We have sold quite a few alpacas lately and I am going to have to revamp our sales list to make some more money whilst retaining enough stock to keep the herd viable.  I took some weanlings and Pedro to the SWAG Spring show at the weekend and Pedro won his class with his daughter Lucetta coming second in hers.    Little Javier, a very attractive little fawn boy was thrown out because the judge could only find one testicle (on the alpaca) even though I had asked another experienced breeder to check for me before we went into the ring.  He confirmed that the testicles were present although they had not dropped.   Still you cannot argue with the judge, and to be fair he did have a second rummage when I mentioned that someone else had managed to locate the little devils.

We have scanned the goats and four of the five does are pregnant with some looking as though they might have twins.  We will be vaccinating them tomorrow to ensure that they have some immunity to pass on to their kids.  Mike and Nick will have to partition the goat house and the paddock to keep the buck away from the females and kids as apparently they can harm them.  Not sure if it is deliberate or just because the kids are small and the buck is big.

At last spring has arrived and the grass is starting to grow.   We have been struggling to get enough hay to go round for the last few weeks.   We are planning to buy in a much larger quantity this year and store it outside
under tarpaulin.     My friend's husband works in Chard Dairy and they have a lot of surplus pallets which we can have to make a base to stack in on.

We are going to move the herd around tomorrow to pull out some of the females who will be giving birth in the next week or two.   They will stay in a paddock near the barn so we can keep an eye on them.

Charlie, our latest dog has started to fight with Jake.  I think he is just getting too big for his boots as he has matured.   He will be paying the price with his manhood next Tuesday and in the meantime we are trying to spend some time keeping everything calm in the pack.   The last thing I want is for a dog to be hurt or for Dolly to learn bad behaviour.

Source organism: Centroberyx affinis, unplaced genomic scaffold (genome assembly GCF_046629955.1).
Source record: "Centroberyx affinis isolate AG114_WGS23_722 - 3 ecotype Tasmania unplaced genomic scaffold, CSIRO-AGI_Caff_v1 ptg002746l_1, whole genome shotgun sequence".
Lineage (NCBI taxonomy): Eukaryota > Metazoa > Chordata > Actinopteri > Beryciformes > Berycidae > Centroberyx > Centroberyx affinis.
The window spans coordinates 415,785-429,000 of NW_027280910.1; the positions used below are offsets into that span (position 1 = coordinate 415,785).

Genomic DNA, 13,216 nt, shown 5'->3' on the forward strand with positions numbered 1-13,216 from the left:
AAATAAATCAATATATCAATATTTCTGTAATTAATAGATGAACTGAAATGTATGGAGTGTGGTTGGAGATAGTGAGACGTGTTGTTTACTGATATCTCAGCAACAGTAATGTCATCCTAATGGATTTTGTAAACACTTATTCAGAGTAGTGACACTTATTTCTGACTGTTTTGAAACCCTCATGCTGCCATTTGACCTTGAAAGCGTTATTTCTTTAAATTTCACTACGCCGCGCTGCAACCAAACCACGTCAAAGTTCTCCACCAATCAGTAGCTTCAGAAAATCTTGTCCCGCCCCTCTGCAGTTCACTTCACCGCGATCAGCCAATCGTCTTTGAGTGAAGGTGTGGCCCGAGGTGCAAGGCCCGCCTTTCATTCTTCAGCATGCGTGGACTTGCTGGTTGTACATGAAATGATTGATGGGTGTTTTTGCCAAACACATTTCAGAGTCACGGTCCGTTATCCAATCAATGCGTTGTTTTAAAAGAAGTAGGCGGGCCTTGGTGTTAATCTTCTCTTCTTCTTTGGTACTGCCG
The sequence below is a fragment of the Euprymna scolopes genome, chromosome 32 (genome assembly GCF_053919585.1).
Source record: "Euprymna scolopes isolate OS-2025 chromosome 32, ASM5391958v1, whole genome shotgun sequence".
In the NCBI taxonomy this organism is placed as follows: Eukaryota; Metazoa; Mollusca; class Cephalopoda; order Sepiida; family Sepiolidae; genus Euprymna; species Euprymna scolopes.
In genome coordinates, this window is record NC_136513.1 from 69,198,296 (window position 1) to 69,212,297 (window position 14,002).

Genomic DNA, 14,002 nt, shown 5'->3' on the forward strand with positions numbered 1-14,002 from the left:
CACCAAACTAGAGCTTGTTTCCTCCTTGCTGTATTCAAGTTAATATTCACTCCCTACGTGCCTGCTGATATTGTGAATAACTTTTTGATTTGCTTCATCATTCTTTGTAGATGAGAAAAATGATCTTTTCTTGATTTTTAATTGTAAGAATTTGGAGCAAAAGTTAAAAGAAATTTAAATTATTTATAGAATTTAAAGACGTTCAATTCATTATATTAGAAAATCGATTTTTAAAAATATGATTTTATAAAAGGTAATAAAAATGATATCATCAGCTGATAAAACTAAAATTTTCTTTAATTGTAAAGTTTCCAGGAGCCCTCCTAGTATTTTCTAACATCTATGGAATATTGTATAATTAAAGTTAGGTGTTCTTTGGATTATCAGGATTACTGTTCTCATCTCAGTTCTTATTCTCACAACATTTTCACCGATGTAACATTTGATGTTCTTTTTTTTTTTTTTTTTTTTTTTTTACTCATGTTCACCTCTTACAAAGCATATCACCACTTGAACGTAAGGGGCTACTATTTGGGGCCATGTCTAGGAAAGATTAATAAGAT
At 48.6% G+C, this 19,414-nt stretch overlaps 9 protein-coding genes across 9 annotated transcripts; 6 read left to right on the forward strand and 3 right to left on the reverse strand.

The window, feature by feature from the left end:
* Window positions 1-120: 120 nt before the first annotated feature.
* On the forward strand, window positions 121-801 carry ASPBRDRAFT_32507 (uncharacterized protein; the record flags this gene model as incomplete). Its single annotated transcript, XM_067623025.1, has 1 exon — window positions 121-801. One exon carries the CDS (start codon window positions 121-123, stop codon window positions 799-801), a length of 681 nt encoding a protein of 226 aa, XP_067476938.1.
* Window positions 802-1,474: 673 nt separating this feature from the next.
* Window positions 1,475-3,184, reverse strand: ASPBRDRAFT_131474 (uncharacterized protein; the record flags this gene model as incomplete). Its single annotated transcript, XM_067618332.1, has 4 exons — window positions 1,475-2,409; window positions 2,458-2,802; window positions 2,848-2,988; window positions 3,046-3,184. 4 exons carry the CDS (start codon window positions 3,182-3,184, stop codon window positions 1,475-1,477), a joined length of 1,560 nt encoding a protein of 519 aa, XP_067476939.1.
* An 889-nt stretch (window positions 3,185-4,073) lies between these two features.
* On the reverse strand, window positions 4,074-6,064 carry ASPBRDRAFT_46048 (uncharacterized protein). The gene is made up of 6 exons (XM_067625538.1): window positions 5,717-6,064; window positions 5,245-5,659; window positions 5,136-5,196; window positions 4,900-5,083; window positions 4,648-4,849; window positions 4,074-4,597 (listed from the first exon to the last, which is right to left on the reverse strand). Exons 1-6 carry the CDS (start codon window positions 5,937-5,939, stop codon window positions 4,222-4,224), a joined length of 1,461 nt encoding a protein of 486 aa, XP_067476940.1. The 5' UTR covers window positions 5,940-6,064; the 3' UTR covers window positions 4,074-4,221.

Mike is suffering from a really bad back at the moment.  I have given him a couple of massages but I think he needs to go to the chiropractor and maybe get a professional massage too.  

All the hedges round the farm have now been layed and this year Mike and Nick will be concentrating on other jobs such as drainage and limiting the weed population in the winter paddocks as well as adding fertiliser.

Following a talk by Jo Scamell, a specialist in forage and soil nutrition and management arranged by our Vet practice we are going to have our soil tested and try to rectify any imbalances.    We will probably use green waste and natural minerals. This might seem strange when we have loads of alpaca manure daily but before being used on the paddocks it would have to be composted for two years to ensure that it is free of parasites etc:    This is not so important when it is just being used in small quantities to fertilise a garden but vital if being used to fertilise the whole farm.   

On the 10th April we held a coffee morning in support of Devon Air Ambulance.   Our friend and neighbour Pam suggested it as she had done several before.  She thought it might work to have it on the farm.

We are still waiting for the final tally on money because they have not collected the tins yet, but we made  over £200 on the gate, the raffle and the cake stall.  We also had a dog agility demonstration by Honiton Club and Friends and Members of Axe Vale club as well as Pam's nephew, Lawrence.  Pam made nearly all the cakes and the raffle prizes were donated by us and many well wishers.

Complete Meats our local butcher donated a lovely hamper and Moores Biscuits donated the biccies for the coffee.   We also had a jam and chutney tasting of locally made  varieties which we sell in the shop.

It was a beautiful hot day and most people seemed to stay for the duration.  Although it was not our intention particularly, we felt that it was a very good PR exercise.  We sold out of eggs and have been offered some extra grazing in the village which could be very useful.

I am away for four days from Wednesday as I am going to stay with Pauline in Andover and attend a John Rogerson course called the Ultimate Recall.  It will be interesting to find out if he has any brilliant new ideas to teach.

I will report when I get back.  I am leaving Mike with four females who could give birth any time over the next couple of weeks.  His favourite - NOT!